But whereas B&B is a trash classic, it’s a trash classic that won five Oscars out of six nominations. Town isn’t a classic of any kind, other than maybe one of red ink — and this was at a time when this was the last thing waning Minnelli and MGM needed after the truly coffers-busting needless revamp of The Four Horsemen of the Apocalypse (nothing like being in touch with your era’s zeitgeist). This said, Town is a beautiful-looking movie to watch on a big-screen TV, re-establishing that Warner Archive will always go the extra mile to show off the standout virtue that a mass of gloss like this does have.

Mike’s Picks: ‘The Curse of the Cat People’ and ‘2 Weeks in Another Town’

The Woman in the Window

BLU-RAY REVIEW:

Street 6/19/18;
Kino Lorber;
Mystery;
$19.99 Blu-ray;
Not rated
.
Stars Edward G. Robinson, Joan Bennett, Dan Duryea, Raymond Massey.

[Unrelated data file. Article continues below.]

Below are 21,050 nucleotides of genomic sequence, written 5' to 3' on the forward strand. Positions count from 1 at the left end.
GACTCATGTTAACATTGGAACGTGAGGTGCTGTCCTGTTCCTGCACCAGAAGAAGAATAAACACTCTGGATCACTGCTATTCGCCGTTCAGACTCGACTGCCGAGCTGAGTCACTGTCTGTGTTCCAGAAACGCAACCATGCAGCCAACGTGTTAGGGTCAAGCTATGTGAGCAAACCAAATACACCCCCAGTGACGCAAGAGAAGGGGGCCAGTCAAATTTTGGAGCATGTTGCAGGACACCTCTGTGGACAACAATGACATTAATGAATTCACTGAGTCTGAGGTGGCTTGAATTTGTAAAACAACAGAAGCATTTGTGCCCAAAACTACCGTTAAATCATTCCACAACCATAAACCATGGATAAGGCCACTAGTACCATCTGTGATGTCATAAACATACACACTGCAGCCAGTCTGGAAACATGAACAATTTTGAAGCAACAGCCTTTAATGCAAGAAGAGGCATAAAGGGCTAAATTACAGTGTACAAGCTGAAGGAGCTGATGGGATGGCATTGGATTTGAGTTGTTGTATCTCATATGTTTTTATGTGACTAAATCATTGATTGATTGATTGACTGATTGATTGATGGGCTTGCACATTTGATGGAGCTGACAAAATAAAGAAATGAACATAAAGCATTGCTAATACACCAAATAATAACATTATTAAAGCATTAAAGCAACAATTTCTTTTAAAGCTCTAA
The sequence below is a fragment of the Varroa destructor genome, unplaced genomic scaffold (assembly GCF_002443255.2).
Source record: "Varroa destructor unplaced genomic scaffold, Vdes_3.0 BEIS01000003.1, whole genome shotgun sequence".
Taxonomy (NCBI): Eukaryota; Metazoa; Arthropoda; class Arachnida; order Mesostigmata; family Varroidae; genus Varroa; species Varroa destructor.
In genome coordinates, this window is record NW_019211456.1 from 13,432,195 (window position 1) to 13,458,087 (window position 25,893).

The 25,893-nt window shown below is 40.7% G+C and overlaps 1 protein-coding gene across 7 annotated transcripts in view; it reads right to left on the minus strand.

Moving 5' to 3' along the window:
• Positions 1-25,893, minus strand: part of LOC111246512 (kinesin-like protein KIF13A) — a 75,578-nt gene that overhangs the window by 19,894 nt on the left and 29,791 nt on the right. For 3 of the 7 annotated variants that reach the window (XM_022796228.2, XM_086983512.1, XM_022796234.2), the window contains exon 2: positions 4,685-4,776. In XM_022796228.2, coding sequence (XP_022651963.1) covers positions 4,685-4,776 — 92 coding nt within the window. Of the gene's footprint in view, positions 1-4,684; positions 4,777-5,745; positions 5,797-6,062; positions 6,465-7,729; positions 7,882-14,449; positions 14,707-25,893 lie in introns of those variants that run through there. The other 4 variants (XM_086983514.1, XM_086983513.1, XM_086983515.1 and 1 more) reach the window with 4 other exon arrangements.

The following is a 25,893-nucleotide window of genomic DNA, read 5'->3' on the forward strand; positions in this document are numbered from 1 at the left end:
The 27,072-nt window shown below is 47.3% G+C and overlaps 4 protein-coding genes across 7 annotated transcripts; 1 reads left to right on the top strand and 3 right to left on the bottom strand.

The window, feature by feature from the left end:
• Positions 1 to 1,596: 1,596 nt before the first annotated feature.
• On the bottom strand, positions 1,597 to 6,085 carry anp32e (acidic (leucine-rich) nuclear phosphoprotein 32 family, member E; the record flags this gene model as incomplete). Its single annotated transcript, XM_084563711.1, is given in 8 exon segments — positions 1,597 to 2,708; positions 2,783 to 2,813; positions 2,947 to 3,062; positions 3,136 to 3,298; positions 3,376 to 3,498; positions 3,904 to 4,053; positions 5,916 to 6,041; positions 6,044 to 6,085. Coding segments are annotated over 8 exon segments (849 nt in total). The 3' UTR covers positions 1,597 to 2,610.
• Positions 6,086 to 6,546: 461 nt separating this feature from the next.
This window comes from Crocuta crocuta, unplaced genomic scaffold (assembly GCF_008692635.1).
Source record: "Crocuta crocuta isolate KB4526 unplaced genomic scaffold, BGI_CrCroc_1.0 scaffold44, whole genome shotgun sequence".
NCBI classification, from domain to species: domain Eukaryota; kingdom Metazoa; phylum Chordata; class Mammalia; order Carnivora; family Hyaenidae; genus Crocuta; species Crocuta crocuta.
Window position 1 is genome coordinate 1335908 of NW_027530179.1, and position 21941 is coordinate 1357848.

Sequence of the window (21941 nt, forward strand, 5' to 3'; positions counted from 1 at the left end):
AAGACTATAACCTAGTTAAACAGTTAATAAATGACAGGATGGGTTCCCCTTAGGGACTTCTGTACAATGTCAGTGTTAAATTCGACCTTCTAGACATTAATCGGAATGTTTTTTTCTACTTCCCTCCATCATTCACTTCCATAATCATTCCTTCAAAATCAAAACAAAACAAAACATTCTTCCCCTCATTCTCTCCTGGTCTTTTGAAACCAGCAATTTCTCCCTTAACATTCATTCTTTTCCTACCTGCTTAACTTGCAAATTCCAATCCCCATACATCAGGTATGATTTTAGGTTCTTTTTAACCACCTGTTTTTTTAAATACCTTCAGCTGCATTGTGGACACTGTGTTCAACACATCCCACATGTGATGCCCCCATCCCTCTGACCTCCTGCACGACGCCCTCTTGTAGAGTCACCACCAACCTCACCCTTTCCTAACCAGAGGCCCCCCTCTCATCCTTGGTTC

As with a lot of fellow nitpickers whose starting position should be that we’re still talking about a very good movie, Fritz Lang’s The Woman in the Window from 1944 has always been problematic because it has one of the shakier wrap-ups of the big-screen ’40s — though hardly the shake-i-est because there’s always Robert Siodmak’s The Strange Affair of Uncle Harry from the following year. Let’s continue hoping that all the yahoos who instigated creaky censorship boards of the day have been moaning in pain half-a-century or more Waaaaaay Down South where the fires burn, watching the hundred most impoverished PRC releases on a loop.